EDIT: Updated with suggested info.
 
Mar 22, 2002
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Originally posted by: KoolDrew
I would mention HIIT would not be advisable for the really overweight.
Agreed. I contemplated adding that, but wanted to aim toward the general population. Thanks though, I'm adding that now.

EDIT: Added. Good call though, man, I didn't consider that. Also, what do you think about the article as a whole? Just looking for some feedback :)
 
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brikis98

Diamond Member
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been thinking a bit more... i'd wager that roughly half the ppl on the health and fitness forum are trying to lose fat and the other half are trying to gain muscle. Your thread addresses most of the key points for both, but the title and organization make it look like it only focuses on weight loss. With some simple reorganization, you could make this sticky more general and universally appealing. Since almost all the tips you already have apply to those trying to gain or lose weight, you could do something like:

1. Give the guide a more general name (e.g. "Socially's guide to building muscle and losing fat").
2. Reorder your content into new sections:

Section 1: Diet basics: discuss calories, carbs, proteins, fats, vitamins, fish oil, etc.
Section 2: Dieting to lose fat vs building muscle: discuss what a healthy calorie deficit/surplus is, carb, protein and fat ratios, and how much protein you need.
Section 3: Discuss cardio: "regular" cardio vs. HIIT, how much to do when trying to lose fat or build muscle.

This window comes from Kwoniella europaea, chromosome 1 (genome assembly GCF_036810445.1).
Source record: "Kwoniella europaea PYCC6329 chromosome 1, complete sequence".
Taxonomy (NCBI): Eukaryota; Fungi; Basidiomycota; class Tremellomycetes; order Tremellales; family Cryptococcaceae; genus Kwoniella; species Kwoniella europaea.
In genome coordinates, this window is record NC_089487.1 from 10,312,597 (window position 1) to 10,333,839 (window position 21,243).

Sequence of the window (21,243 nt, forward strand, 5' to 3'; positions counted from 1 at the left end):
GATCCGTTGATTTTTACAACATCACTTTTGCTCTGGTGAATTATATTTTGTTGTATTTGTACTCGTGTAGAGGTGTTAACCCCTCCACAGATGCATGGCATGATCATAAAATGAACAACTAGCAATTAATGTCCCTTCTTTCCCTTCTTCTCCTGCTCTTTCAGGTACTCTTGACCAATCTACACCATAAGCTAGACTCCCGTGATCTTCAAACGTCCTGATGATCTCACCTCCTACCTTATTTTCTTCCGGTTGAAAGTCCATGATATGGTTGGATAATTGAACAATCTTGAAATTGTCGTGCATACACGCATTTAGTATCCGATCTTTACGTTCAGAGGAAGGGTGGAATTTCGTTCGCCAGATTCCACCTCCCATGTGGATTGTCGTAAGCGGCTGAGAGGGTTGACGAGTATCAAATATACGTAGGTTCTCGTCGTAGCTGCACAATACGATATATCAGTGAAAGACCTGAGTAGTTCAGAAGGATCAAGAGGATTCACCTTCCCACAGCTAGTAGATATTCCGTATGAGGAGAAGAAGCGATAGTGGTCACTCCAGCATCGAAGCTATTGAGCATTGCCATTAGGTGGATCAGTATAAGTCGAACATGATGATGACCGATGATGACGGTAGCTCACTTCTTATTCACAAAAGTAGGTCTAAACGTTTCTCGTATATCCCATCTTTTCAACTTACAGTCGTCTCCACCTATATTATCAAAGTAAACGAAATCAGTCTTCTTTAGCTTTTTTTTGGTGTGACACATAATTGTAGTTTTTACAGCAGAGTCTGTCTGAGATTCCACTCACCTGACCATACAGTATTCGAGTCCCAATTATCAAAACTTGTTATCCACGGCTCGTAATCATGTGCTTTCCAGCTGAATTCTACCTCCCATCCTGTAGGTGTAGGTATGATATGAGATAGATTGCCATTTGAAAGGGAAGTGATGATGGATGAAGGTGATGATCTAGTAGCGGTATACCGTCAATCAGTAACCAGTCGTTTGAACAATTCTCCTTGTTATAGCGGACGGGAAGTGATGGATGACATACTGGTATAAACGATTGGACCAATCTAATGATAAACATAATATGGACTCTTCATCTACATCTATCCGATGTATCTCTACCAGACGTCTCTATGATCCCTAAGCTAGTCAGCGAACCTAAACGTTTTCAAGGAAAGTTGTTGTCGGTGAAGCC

Section 4: Discuss resistance training: why you need it when doing both bulking or cutting, why you should use a professionally designed routine, why you shouldn't neglect your back/legs.

Since you have all the information already, it's just a matter of cut + paste and some nice bold section headers and you get a great guide for the majority of the people that use this forum.

Again, great job on the guide so far :)
 
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Mar 22, 2002
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Yeah, that's probably a good idea. I just wanted to get the sticky up ASAP because I know how badly it's needed. I had finals and then I was on spring break, so I just did what I could get to. I'll update it this coming week since I'm only getting adjusted to classes for the quarter. It won't take much time at all.
 

KoolDrew

Lifer
Jun 30, 2004
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Also, what do you think about the article as a whole?
It's a good start, and definitely something we needed here.

However, I would like to see the guide a bit more individualized. Things are not always as black and white as many people make them out to be. Choosing steady state cardio over HIIT in some situations is just one example. Others have to do with diet. Some people perform better on low carbs, some don't. I'd also like to see stuff about the advantages of free meals, refeeds, and even full diet breaks. Many people who are really overweight may be dieting for quite a while before they reach their goal. Splitting it up so they get a scheduled 2 week break every 6-8 weeks or so would be a much easier way to go about it rather than dieting straight until they reach their goal. Having a "cheat meal" every week can help as well. Mentioning structured refeeds which are would be a good idea as well for thinner athletes where muscle tissue breakdown will be more of a problem. Diet breaks and refeeds (depends how large of a refeed) will have physiological advantages as well. Reversing metabolic slowdown, glycogen repletion, etc. Obviously the thinner you are the more frequent you should have refeeds and diet breaks.